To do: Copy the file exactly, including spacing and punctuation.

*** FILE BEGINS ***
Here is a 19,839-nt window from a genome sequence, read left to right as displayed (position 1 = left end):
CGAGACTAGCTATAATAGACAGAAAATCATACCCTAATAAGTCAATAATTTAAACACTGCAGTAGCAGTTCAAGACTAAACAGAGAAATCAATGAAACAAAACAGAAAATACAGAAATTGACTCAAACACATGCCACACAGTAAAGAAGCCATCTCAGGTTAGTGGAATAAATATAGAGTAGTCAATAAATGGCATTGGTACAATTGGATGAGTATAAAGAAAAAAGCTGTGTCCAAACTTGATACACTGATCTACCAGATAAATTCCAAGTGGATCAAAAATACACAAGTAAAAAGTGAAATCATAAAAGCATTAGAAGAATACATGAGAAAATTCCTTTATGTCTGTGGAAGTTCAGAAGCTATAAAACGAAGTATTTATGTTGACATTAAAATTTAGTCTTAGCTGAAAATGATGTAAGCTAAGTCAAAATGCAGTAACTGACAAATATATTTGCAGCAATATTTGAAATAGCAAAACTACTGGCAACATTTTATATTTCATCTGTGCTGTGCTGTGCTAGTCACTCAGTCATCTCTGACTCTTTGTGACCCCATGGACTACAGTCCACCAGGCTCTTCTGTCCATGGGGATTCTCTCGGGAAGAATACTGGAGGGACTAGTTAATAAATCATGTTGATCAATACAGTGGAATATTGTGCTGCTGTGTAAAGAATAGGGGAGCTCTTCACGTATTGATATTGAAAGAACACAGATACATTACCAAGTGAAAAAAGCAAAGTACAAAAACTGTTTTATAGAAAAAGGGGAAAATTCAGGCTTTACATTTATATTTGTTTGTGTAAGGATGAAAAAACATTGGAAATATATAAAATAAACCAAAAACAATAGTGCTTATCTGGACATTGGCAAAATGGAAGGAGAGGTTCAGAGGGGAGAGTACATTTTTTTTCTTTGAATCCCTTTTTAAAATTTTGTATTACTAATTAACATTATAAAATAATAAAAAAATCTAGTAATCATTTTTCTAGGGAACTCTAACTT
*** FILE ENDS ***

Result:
Here is a 19,839-nt window from a genome sequence, read left to right as displayed (position 1 = left end):
CGAGACTAGCTATAATAGACAGAAAATCATACCCTAATAAGTCAATAATTTAAACACTGCAGTAGCAGTTCAAGACTAAACAGAGAAATCAATGAAACAAAACAGAAAATACAGAAATTGACTCAAACACATGCCACACAGTAAAGAAGCCATCTCAGGTTAGTGGAATAAATATAGAGTAGTCAATAAATGGCATTGGTACAATTGGATGAGTATAAAGAAAAAAGCTGTGTCCAAACTTGATACACTGATCTACCAGATAAATTCCAAGTGGATCAAAAATACACAAGTAAAAAGTGAAATCATAAAAGCATTAGAAGAATACATGAGAAAATTCCTTTATGTCTGTGGAAGTTCAGAAGCTATAAAACGAAGTATTTATGTTGACATTAAAATTTAGTCTTAGCTGAAAATGATGTAAGCTAAGTCAAAATGCAGTAACTGACAAATATATTTGCAGCAATATTTGAAATAGCAAAACTACTGGCAACATTTTATATTTCATCTGTGCTGTGCTGTGCTAGTCACTCAGTCATCTCTGACTCTTTGTGACCCCATGGACTACAGTCCACCAGGCTCTTCTGTCCATGGGGATTCTCTCGGGAAGAATACTGGAGGGACTAGTTAATAAATCATGTTGATCAATACAGTGGAATATTGTGCTGCTGTGTAAAGAATAGGGGAGCTCTTCACGTATTGATATTGAAAGAACACAGATACATTACCAAGTGAAAAAAGCAAAGTACAAAAACTGTTTTATAGAAAAAGGGGAAAATTCAGGCTTTACATTTATATTTGTTTGTGTAAGGATGAAAAAACATTGGAAATATATAAAATAAACCAAAAACAATAGTGCTTATCTGGACATTGGCAAAATGGAAGGAGAGGTTCAGAGGGGAGAGTACATTTTTTTTCTTTGAATCCCTTTTTAAAATTTTGTATTACTAATTAACATTATAAAATAATAAAAAAATCTAGTAATCATTTTTCTAGGGAACTCTAACTT